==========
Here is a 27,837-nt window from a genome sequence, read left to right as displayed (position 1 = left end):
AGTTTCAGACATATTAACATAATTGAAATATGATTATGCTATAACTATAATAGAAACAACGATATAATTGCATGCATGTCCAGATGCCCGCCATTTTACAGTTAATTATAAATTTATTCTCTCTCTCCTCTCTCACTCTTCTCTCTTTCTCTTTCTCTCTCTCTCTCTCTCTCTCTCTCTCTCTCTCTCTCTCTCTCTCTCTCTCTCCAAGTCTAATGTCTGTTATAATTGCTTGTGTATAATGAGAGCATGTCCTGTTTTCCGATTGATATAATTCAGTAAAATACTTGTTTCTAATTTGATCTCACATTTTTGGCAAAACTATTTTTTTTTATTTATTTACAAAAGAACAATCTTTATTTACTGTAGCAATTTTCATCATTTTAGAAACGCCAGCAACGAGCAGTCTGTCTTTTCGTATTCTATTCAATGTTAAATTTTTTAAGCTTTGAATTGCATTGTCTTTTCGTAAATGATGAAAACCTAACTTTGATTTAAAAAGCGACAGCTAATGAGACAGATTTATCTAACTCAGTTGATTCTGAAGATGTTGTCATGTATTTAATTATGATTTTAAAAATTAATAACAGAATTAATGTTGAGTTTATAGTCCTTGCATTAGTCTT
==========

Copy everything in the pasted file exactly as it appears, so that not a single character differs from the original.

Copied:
Here is a 27,837-nt window from a genome sequence, read left to right as displayed (position 1 = left end):
AGTTTCAGACATATTAACATAATTGAAATATGATTATGCTATAACTATAATAGAAACAACGATATAATTGCATGCATGTCCAGATGCCCGCCATTTTACAGTTAATTATAAATTTATTCTCTCTCTCCTCTCTCACTCTTCTCTCTTTCTCTTTCTCTCTCTCTCTCTCTCTCTCTCTCTCTCTCTCTCTCTCTCTCTCTCTCTCTCCAAGTCTAATGTCTGTTATAATTGCTTGTGTATAATGAGAGCATGTCCTGTTTTCCGATTGATATAATTCAGTAAAATACTTGTTTCTAATTTGATCTCACATTTTTGGCAAAACTATTTTTTTTTATTTATTTACAAAAGAACAATCTTTATTTACTGTAGCAATTTTCATCATTTTAGAAACGCCAGCAACGAGCAGTCTGTCTTTTCGTATTCTATTCAATGTTAAATTTTTTAAGCTTTGAATTGCATTGTCTTTTCGTAAATGATGAAAACCTAACTTTGATTTAAAAAGCGACAGCTAATGAGACAGATTTATCTAACTCAGTTGATTCTGAAGATGTTGTCATGTATTTAATTATGATTTTAAAAATTAATAACAGAATTAATGTTGAGTTTATAGTCCTTGCATTAGTCTT